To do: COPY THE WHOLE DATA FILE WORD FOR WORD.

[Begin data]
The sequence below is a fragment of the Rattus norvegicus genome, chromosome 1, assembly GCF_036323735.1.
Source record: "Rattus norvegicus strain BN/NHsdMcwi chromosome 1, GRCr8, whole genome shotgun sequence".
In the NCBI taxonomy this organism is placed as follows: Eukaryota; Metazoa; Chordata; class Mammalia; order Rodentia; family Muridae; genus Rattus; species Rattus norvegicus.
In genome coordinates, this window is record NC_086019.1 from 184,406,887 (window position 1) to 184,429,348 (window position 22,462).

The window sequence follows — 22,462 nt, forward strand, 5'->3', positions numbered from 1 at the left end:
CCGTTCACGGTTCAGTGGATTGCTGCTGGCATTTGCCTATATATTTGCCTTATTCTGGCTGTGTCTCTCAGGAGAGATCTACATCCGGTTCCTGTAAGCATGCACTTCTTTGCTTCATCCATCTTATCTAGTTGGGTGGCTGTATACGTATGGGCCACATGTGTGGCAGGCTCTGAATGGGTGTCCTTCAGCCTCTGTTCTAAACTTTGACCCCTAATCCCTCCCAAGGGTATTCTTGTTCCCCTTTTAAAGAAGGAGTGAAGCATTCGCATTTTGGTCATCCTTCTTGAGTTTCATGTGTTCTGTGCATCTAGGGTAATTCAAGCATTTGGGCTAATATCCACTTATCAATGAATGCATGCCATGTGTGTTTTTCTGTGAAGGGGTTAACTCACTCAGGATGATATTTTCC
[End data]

The sequence below is a fragment of the Rattus norvegicus genome, chromosome 1, assembly GCF_036323735.1.
Source record: "Rattus norvegicus strain BN/NHsdMcwi chromosome 1, GRCr8, whole genome shotgun sequence".
In the NCBI taxonomy this organism is placed as follows: Eukaryota; Metazoa; Chordata; class Mammalia; order Rodentia; family Muridae; genus Rattus; species Rattus norvegicus.
In genome coordinates, this window is record NC_086019.1 from 184,406,887 (window position 1) to 184,429,348 (window position 22,462).

The window sequence follows — 22,462 nt, forward strand, 5'->3', positions numbered from 1 at the left end:
CCGTTCACGGTTCAGTGGATTGCTGCTGGCATTTGCCTATATATTTGCCTTATTCTGGCTGTGTCTCTCAGGAGAGATCTACATCCGGTTCCTGTAAGCATGCACTTCTTTGCTTCATCCATCTTATCTAGTTGGGTGGCTGTATACGTATGGGCCACATGTGTGGCAGGCTCTGAATGGGTGTCCTTCAGCCTCTGTTCTAAACTTTGACCCCTAATCCCTCCCAAGGGTATTCTTGTTCCCCTTTTAAAGAAGGAGTGAAGCATTCGCATTTTGGTCATCCTTCTTGAGTTTCATGTGTTCTGTGCATCTAGGGTAATTCAAGCATTTGGGCTAATATCCACTTATCAATGAATGCATGCCATGTGTGTTTTTCTGTGAAGGGGTTAACTCACTCAGGATGATATTTTCC